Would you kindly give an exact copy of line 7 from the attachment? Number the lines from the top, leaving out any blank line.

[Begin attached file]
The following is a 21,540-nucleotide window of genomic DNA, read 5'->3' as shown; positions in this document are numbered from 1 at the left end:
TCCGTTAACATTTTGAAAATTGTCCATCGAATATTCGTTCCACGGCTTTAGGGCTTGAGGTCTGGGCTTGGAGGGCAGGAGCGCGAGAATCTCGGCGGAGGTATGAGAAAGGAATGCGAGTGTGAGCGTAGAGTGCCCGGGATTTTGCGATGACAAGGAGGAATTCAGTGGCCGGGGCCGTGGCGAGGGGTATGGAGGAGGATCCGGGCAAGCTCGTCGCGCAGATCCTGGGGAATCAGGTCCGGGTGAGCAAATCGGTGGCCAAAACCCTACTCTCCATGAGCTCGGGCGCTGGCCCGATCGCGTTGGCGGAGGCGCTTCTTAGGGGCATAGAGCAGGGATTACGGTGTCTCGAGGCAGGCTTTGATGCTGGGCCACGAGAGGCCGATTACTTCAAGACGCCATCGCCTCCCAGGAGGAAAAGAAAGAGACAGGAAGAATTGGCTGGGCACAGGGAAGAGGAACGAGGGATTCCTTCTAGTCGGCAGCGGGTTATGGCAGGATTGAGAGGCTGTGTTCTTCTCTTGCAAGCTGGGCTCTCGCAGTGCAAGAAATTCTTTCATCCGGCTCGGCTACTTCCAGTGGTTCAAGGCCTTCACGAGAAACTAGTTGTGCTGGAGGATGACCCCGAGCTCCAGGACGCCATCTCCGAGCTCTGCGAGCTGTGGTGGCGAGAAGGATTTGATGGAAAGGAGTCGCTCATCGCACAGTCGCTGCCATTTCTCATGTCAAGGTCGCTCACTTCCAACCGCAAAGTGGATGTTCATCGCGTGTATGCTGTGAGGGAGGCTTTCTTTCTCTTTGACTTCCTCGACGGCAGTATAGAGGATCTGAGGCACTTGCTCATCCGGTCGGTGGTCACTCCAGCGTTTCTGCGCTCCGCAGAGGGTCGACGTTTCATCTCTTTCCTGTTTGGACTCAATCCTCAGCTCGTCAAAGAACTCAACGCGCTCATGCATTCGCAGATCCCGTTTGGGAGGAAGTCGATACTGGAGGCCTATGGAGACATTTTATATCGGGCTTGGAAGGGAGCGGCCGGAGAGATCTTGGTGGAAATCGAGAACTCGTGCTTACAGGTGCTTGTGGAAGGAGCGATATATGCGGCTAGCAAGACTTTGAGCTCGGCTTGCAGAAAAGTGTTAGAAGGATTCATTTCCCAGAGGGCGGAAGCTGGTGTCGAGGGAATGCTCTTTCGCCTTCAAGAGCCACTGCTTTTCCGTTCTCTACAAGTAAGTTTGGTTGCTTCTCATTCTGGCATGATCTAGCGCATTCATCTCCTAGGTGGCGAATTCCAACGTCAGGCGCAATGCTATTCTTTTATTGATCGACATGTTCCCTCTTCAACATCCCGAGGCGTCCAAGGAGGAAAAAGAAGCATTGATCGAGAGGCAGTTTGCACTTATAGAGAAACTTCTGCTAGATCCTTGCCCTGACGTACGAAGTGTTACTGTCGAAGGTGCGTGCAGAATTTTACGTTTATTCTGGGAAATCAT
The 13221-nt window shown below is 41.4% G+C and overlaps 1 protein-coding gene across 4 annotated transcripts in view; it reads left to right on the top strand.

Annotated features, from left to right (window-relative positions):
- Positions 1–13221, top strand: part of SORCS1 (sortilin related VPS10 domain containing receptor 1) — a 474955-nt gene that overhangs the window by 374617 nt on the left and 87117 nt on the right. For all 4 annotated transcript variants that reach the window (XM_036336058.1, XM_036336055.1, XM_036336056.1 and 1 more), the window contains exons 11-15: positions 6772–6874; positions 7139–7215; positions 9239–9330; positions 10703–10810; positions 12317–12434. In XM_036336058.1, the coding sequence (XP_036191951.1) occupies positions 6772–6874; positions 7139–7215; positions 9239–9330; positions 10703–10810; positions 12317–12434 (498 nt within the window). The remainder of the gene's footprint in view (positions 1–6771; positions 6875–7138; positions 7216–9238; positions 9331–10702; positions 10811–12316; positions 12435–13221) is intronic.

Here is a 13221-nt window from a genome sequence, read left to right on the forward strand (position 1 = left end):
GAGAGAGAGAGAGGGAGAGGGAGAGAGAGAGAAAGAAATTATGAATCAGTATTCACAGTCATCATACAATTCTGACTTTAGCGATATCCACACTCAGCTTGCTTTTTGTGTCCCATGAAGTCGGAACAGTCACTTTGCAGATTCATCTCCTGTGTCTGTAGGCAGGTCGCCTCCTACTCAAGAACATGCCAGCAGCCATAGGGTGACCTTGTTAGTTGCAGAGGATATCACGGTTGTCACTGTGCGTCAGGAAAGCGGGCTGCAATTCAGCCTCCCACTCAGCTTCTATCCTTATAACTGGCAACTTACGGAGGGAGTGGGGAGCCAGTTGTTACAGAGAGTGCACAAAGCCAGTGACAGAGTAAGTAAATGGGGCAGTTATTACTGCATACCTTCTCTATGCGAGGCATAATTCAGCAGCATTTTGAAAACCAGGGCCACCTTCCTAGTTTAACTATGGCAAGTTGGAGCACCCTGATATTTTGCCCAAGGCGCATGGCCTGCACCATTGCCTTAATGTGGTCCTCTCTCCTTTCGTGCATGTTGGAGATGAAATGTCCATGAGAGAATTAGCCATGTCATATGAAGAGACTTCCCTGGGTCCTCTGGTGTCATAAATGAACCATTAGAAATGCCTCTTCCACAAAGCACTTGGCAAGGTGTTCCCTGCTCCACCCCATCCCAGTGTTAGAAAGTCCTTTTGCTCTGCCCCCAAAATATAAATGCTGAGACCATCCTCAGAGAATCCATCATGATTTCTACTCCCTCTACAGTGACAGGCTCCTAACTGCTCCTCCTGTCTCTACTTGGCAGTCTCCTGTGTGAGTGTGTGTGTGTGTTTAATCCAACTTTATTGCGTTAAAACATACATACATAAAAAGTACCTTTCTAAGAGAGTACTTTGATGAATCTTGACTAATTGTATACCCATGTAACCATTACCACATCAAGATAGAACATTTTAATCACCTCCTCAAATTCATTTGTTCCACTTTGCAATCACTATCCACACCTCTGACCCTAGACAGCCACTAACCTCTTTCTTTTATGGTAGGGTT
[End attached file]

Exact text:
GAGAGAGAGAGAGGGAGAGGGAGAGAGAGAGAAAGAAATTATGAATCAGTATTCACAGTCATCATACAATTCTGACTTTAGCGATATCCACACTCAGCTTGCTTTTTGTGTCCCATGAAGTCGGAACAGTCACTTTGCAGATTCATCTCCTGTGTCTGTAGGCAGGTCGCCTCCTACTCAAGAACATGCCAGCAGCCATAGGGTGACCTTGTTAGTTGCAGAGGATATCACGGTTGTCACTGTGCGTCAGGAAAGCGGGCTGCAATTCAGCCTCCCACTCAGCTTCTATCCTTATAACTGGCAACTTACGGAGGGAGTGGGGAGCCAGTTGTTACAGAGAGTGCACAAAGCCAGTGACAGAGTAAGTAAATGGGGCAGTTATTACTGCATACCTTCTCTATGCGAGGCATAATTCAGCAGCATTTTGAAAACCAGGGCCACCTTCCTAGTTTAACTATGGCAAGTTGGAGCACCCTGATATTTTGCCCAAGGCGCATGGCCTGCACCATTGCCTTAATGTGGTCCTCTCTCCTTTCGTGCATGTTGGAGATGAAATGTCCATGAGAGAATTAGCCATGTCATATGAAGAGACTTCCCTGGGTCCTCTGGTGTCATAAATGAACCATTAGAAATGCCTCTTCCACAAAGCACTTGGCAAGGTGTTCCCTGCTCCACCCCATCCCAGTGTTAGAAAGTCCTTTTGCTCTGCCCCCAAAATATAAATGCTGAGACCATCCTCAGAGAATCCATCATGATTTCTACTCCCTCTACAGTGACAGGCTCCTAACTGCTCCTCCTGTCTCTACTTGGCAGTCTCCTGTGTGAGTGTGTGTGTGTGTTTAATCCAACTTTATTGCGTTAAAACATACATACATAAAAAGTACCTTTCTAAGAGAGTACTTTGATGAATCTTGACTAATTGTATACCCATGTAACCATTACCACATCAAGATAGAACATTTTAATCACCTCCTCAAATTCATTTGTTCCACTTTGCAATCACTATCCACACCTCTGACCCTAGACAGCCACTAACCTCTTTCTTTTATGGTAGGGTT